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Details of Grant 

EPSRC Reference: EP/H009825/1
Title: Active Control of Human-Induced Vibration
Principal Investigator: Reynolds, Professor P
Other Investigators:
Wang, Professor J Daley, Professor S
Researcher Co-Investigators:
Project Partners:
BAE Systems WSP
Department: Civil and Structural Engineering
Organisation: University of Sheffield
Scheme: Standard Research
Starts: 01 February 2010 Ends: 31 July 2013 Value (£): 611,079
EPSRC Research Topic Classifications:
Acoustics Building Ops & Management
Structural Engineering
EPSRC Industrial Sector Classifications:
Related Grants:
Panel History:
Panel DatePanel NameOutcome
26 Nov 2009 Process Environment and Sustainability Panel Announced
Summary on Grant Application Form
The design of floor structures supporting human occupants is increasingly being governed by vibration serviceability criteria. This is a result of increasing slenderness of modern floor systems and the trend for fewer partitions and other non-structural elements that otherwise would provide damping. At the same time, demands for better vibration performance are increasing. Occupants of high quality commercial, residential and hospital buildings will complain when excessive levels of vibration are felt. Also, many new items of scientific, healthcare and manufacturing equipment are sensitive to even very low levels of vibration and the structures that support them must be designed to ensure an appropriate vibration environment.To address these issues, the proposed research will investigate the use of active vibration control (AVC) to improve the vibration performance of floor structures under human-induced loading. This technology has already been shown by the PI to be feasible but it requires substantial further research to be established as a practical option for structural engineers and building developers. Hence, the key aims of the proposed research are:- To identify and develop control strategies suitable for active control of human-induced vibrations in floors and to evaluate improvements in floor vibration performance through simulations, laboratory testing and field installation. A full spectrum of complexity will be investigated, ranging from simple single-input-single-output collocated systems to much more complex adaptive model-based systems using multiple sensors and actuators.- To develop inertial actuation technology appropriate for AVC on floor structures, and hence to demonstrate that an AVC system can be `packaged' to be affordable, compact, robust and reliable. These are key technological hurdles that must be addressed if the benefits of AVC systems are to be realised in the highly commercial civil engineering sector.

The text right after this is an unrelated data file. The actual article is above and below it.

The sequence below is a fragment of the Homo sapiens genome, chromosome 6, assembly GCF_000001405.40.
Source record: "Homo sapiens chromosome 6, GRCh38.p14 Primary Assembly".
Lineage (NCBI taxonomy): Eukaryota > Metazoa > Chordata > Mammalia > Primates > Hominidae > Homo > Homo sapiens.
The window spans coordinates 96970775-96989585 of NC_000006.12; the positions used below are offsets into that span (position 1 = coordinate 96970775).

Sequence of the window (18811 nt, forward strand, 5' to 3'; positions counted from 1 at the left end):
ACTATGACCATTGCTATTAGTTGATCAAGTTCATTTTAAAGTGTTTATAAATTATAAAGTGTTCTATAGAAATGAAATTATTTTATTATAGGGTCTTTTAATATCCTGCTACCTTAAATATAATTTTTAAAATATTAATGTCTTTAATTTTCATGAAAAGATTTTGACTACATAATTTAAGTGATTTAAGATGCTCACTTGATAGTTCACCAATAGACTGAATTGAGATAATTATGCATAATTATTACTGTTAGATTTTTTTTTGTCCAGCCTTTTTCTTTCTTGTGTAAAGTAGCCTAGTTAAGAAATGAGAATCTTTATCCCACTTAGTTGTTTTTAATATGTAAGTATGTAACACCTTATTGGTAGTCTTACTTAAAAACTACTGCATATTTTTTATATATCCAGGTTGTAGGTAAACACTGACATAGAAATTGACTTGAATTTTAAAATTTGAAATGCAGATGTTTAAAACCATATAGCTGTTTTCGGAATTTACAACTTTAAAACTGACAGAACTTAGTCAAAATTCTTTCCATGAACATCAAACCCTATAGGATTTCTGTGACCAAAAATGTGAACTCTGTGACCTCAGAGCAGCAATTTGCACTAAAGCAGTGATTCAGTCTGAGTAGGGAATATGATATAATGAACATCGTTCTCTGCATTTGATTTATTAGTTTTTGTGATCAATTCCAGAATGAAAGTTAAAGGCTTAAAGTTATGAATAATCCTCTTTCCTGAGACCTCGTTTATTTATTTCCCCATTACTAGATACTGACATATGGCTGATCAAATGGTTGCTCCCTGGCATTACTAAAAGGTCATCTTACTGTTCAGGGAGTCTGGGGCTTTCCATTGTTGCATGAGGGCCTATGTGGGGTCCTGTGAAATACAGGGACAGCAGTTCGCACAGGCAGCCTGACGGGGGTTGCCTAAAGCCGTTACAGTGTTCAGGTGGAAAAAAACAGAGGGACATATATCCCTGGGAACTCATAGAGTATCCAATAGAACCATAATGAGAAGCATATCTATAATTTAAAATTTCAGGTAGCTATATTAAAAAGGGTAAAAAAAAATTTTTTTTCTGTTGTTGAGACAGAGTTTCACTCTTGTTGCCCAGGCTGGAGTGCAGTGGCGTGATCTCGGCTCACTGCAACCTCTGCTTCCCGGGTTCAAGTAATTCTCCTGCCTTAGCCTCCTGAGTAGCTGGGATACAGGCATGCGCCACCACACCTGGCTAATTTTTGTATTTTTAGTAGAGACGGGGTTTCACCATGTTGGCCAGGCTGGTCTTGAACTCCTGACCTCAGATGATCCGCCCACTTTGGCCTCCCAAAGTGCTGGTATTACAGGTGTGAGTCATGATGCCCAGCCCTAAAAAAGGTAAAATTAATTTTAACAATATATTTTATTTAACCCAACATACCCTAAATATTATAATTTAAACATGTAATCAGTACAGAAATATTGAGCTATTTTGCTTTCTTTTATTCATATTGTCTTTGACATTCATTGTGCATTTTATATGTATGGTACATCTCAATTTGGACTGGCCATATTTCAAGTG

Key Findings
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Potential use in non-academic contexts
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Date Materialised
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Further Information:  
Organisation Website: http://www.shef.ac.uk